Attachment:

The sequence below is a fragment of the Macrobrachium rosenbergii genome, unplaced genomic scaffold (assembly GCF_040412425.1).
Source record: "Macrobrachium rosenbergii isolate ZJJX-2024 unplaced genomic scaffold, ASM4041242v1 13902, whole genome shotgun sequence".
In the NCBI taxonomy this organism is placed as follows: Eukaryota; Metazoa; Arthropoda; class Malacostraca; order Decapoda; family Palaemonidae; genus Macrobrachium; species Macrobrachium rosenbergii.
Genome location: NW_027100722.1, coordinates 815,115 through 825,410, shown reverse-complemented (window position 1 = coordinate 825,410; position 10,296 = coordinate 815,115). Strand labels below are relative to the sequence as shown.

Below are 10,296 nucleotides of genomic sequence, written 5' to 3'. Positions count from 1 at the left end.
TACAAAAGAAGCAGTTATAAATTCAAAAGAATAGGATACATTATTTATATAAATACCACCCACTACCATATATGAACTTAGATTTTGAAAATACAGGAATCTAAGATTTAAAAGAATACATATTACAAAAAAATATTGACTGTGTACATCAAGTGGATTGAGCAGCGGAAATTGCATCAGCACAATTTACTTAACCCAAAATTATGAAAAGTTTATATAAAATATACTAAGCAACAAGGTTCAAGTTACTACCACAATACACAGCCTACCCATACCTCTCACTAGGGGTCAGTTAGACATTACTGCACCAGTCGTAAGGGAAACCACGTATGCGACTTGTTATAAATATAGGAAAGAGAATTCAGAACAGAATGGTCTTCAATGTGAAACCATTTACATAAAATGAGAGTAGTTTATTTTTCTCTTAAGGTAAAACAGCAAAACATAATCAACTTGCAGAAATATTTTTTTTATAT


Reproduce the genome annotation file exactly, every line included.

The sequence below is a fragment of the Macrobrachium rosenbergii genome, unplaced genomic scaffold (assembly GCF_040412425.1).
Source record: "Macrobrachium rosenbergii isolate ZJJX-2024 unplaced genomic scaffold, ASM4041242v1 13902, whole genome shotgun sequence".
In the NCBI taxonomy this organism is placed as follows: Eukaryota; Metazoa; Arthropoda; class Malacostraca; order Decapoda; family Palaemonidae; genus Macrobrachium; species Macrobrachium rosenbergii.
Genome location: NW_027100722.1, coordinates 815,115 through 825,410, shown reverse-complemented (window position 1 = coordinate 825,410; position 10,296 = coordinate 815,115). Strand labels below are relative to the sequence as shown.

Below are 10,296 nucleotides of genomic sequence, written 5' to 3'. Positions count from 1 at the left end.
TACAAAAGAAGCAGTTATAAATTCAAAAGAATAGGATACATTATTTATATAAATACCACCCACTACCATATATGAACTTAGATTTTGAAAATACAGGAATCTAAGATTTAAAAGAATACATATTACAAAAAAATATTGACTGTGTACATCAAGTGGATTGAGCAGCGGAAATTGCATCAGCACAATTTACTTAACCCAAAATTATGAAAAGTTTATATAAAATATACTAAGCAACAAGGTTCAAGTTACTACCACAATACACAGCCTACCCATACCTCTCACTAGGGGTCAGTTAGACATTACTGCACCAGTCGTAAGGGAAACCACGTATGCGACTTGTTATAAATATAGGAAAGAGAATTCAGAACAGAATGGTCTTCAATGTGAAACCATTTACATAAAATGAGAGTAGTTTATTTTTCTCTTAAGGTAAAACAGCAAAACATAATCAACTTGCAGAAATATTTTTTTTATAT